Positive from Negative


Unfinished paintings making positives using negative space.

“What do you do with everything that is cut away?” she asked Tilman, thinking now about the negative space of stone sculpture, the stone that is discarded, thinking too about how she had thrown away huge pieces of her own early life…”
from The Stone Carvers by Jane Urquhart.

 With both my only parent and only sibling ill, there is a lot of sadness in my life right now, weighing me down, making it hard to focus on anything—even art. But because art keeps me sane, I have turned to it in bits and pieces, usually ending up in a mess of color and movement. For days I let these paintings on paper lay around, but this past week I decided to find out what if anything was important in these painted, collaged pieces.

So I started with grey paint and the basic rules of visual composition, reminding myself that positive space was the primary focus of a picture and the negative space was the background or the space between objects. I had always thought of negative space as quiet space, but obviously less important than the positive shapes.

But the more I painted, the more I wondered: Should there really be a difference between positive and negative space in importance? Can you have one without the other? In order to tell a complete story, don’t you need both? None of the pieces that are pictured are finished or may never be, but the exercise reinforced to me how critical negative space is in my paintings and how it can highlight the positive.





It’s A Wrap


 My first video is complete, and I feel much like a five-year-old who has finally learned to tie his shoes—though not without tears.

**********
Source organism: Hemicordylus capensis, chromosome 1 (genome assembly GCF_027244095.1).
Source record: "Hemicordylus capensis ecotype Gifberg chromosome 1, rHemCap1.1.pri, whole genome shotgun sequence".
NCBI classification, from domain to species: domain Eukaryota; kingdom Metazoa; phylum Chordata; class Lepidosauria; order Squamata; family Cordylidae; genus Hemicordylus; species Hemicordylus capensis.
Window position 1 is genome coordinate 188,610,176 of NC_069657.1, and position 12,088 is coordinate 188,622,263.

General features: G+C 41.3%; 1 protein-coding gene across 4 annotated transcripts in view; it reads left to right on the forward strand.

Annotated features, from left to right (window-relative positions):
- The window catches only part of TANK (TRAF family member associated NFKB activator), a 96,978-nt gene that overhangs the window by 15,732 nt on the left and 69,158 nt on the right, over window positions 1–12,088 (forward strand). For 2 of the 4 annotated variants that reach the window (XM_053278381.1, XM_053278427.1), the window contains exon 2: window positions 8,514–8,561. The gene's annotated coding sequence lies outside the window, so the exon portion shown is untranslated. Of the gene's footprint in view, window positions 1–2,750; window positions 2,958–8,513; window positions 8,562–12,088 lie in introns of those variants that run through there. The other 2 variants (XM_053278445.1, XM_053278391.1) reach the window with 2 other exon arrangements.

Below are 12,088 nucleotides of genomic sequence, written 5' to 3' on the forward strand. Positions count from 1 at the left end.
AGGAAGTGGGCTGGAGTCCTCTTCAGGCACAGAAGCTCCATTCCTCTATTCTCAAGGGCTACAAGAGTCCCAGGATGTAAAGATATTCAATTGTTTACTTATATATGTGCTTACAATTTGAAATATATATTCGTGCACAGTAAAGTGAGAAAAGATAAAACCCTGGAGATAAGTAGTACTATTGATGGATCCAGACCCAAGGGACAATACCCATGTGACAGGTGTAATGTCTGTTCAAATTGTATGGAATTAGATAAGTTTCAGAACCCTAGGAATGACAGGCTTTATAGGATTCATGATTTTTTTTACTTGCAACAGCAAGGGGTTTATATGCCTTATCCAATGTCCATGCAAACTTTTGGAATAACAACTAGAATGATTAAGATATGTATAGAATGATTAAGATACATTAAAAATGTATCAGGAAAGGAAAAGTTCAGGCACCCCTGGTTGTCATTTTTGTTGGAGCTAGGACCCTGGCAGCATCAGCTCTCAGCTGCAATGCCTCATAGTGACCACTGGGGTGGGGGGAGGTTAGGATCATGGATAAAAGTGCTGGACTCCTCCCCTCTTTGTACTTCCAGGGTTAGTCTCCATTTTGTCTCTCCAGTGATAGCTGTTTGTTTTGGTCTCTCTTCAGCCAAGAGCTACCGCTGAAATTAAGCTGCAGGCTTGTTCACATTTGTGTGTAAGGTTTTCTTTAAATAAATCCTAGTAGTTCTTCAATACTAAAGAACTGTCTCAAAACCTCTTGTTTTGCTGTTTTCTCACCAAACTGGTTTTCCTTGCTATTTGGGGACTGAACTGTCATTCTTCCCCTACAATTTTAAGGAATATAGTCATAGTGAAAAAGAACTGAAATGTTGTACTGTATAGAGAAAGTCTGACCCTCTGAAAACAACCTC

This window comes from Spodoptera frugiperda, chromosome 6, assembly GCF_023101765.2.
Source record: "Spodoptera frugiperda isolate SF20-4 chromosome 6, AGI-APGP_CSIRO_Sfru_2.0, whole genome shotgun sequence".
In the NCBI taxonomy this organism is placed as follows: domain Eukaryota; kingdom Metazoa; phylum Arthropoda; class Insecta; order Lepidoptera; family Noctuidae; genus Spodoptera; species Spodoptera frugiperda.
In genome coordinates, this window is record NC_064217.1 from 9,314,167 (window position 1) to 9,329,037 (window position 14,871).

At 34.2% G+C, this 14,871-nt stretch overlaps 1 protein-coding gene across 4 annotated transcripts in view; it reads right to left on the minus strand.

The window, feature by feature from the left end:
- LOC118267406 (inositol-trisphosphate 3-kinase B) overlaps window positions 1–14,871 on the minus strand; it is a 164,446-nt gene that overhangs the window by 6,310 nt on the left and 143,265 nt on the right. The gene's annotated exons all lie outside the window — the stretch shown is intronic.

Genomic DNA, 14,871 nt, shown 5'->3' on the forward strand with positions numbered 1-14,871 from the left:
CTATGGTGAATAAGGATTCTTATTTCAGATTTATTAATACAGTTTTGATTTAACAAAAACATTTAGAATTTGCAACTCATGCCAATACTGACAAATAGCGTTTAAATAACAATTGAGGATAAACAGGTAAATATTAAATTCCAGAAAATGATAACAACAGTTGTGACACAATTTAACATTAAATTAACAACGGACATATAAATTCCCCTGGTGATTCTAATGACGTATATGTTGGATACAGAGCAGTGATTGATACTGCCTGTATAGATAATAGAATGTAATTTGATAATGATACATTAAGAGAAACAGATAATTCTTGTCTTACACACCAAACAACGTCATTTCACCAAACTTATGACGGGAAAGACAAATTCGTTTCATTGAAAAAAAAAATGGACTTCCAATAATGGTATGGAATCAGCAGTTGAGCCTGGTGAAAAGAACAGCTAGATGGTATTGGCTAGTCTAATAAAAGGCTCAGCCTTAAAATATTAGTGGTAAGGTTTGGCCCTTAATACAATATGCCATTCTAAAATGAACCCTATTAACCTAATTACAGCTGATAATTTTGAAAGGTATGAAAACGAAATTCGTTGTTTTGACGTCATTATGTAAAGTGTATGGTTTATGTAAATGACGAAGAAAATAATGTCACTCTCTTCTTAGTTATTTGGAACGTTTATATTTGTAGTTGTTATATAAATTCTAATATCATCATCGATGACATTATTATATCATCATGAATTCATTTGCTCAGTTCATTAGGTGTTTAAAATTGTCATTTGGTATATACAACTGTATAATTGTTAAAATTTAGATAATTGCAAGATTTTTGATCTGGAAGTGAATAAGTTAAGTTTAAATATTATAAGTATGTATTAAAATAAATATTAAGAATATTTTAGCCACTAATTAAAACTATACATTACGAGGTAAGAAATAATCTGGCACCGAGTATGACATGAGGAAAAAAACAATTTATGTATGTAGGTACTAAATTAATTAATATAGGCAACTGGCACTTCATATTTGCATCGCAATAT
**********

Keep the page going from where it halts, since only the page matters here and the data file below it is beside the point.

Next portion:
Since I have no technology genes, it took almost two weeks, off and on. Yes, I still remember typewriters and have even used them. So while the video doesn’t have the detail I would like, I’m ( we’re) feeling rather proud. My partner in this venture was my partner in life.

May I also say thank you to those whose posted “how to’s” on You Tube.

Experiments in Simple Printmaking


Overprint of black on canvas paper with deli paper.

A couple months ago I found a tutorial on a blog by Jane Davies. She is a mixed media artist and teacher and is gracious about sharing quite a bit of her work and techniques online. When I saw this one that was similar to a technique I’d used, I had to try it and compare with my own. These are the type of imprecise, organic results I love.

Jane Davies calls this deli paper print. I had taught something similar in my own classes on “Building a Painting,” but I used the technique on clear plastic such as a paint drop cloth. We were also able to transfer the leftover paint to another piece of paper or a canvas using soft gel medium. I wanted to see the differences.

The Technique

Using any color paint (I used black.) make lines, circles, squares, whatever on the deli paper or plastic. Do not put this on too lightly or too thick. Jane Davies’ blog suggests that you use an extender if you were planning to do several. Once complete, turn the deli paper or plastic over and lightly press it to your surface. You can use an object like plastic knitting needle or the edge of an old credit card, etc. and make markings that will also transfer. Keep the pressure light so you don’t get a heavy glob of paint.

Deli Paper

Deli paper is thinner, and it appears that it would be more absorbent, only allowing for a few prints. This was certainly my experience (although I admit I added paint on a third pull). My photos show the results in black on paper canvas.


I tried this on 80# drawing paper as well as watercolor paper. The visual results seemed much the same (see photos) though the plastic gave a little heavier print with texture. One advantage of the plastic may be it doesn’t tear as easily  as deli paper and the leftover paint can be transferred via another technique to canvas or paper.

I have yet to try this on my boards covered with limestone paste, but I will.

Black paint and markings on deli paper
Black paint and markings on plastic
Overprint of black on watercolor paper using plastic for printmaking.
Overprint of black on drawing paper using plastic.

Links: http://janedavies-collagejourneys.blogspot.com/2014/01/deli-paper-prints.html